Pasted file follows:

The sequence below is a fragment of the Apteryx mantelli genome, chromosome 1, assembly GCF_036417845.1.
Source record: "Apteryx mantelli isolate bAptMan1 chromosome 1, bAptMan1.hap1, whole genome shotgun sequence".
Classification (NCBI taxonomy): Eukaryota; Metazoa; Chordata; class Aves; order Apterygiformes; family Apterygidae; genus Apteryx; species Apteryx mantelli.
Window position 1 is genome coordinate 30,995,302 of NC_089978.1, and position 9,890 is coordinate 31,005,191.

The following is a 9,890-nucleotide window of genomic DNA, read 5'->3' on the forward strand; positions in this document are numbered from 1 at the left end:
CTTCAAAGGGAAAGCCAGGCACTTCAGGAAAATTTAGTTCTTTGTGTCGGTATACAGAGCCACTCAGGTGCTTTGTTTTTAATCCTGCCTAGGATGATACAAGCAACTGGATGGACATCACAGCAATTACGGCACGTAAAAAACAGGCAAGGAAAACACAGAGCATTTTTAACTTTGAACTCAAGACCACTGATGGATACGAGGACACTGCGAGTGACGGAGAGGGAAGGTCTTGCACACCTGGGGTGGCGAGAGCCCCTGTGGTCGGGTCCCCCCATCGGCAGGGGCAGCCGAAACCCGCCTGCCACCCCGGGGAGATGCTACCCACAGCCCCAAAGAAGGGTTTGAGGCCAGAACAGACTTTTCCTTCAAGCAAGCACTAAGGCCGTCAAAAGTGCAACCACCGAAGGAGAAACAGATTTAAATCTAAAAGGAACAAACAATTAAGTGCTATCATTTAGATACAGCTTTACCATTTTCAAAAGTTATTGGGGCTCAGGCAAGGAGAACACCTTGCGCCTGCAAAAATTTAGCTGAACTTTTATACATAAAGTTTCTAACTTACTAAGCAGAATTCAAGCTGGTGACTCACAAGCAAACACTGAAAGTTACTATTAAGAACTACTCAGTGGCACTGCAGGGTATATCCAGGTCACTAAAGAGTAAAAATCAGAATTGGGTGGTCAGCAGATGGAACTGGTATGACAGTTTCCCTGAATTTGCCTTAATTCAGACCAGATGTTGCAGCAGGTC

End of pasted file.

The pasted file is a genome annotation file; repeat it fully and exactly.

The sequence below is a fragment of the Apteryx mantelli genome, chromosome 1, assembly GCF_036417845.1.
Source record: "Apteryx mantelli isolate bAptMan1 chromosome 1, bAptMan1.hap1, whole genome shotgun sequence".
Classification (NCBI taxonomy): Eukaryota; Metazoa; Chordata; class Aves; order Apterygiformes; family Apterygidae; genus Apteryx; species Apteryx mantelli.
Window position 1 is genome coordinate 30,995,302 of NC_089978.1, and position 9,890 is coordinate 31,005,191.

The following is a 9,890-nucleotide window of genomic DNA, read 5'->3' on the forward strand; positions in this document are numbered from 1 at the left end:
CTTCAAAGGGAAAGCCAGGCACTTCAGGAAAATTTAGTTCTTTGTGTCGGTATACAGAGCCACTCAGGTGCTTTGTTTTTAATCCTGCCTAGGATGATACAAGCAACTGGATGGACATCACAGCAATTACGGCACGTAAAAAACAGGCAAGGAAAACACAGAGCATTTTTAACTTTGAACTCAAGACCACTGATGGATACGAGGACACTGCGAGTGACGGAGAGGGAAGGTCTTGCACACCTGGGGTGGCGAGAGCCCCTGTGGTCGGGTCCCCCCATCGGCAGGGGCAGCCGAAACCCGCCTGCCACCCCGGGGAGATGCTACCCACAGCCCCAAAGAAGGGTTTGAGGCCAGAACAGACTTTTCCTTCAAGCAAGCACTAAGGCCGTCAAAAGTGCAACCACCGAAGGAGAAACAGATTTAAATCTAAAAGGAACAAACAATTAAGTGCTATCATTTAGATACAGCTTTACCATTTTCAAAAGTTATTGGGGCTCAGGCAAGGAGAACACCTTGCGCCTGCAAAAATTTAGCTGAACTTTTATACATAAAGTTTCTAACTTACTAAGCAGAATTCAAGCTGGTGACTCACAAGCAAACACTGAAAGTTACTATTAAGAACTACTCAGTGGCACTGCAGGGTATATCCAGGTCACTAAAGAGTAAAAATCAGAATTGGGTGGTCAGCAGATGGAACTGGTATGACAGTTTCCCTGAATTTGCCTTAATTCAGACCAGATGTTGCAGCAGGTC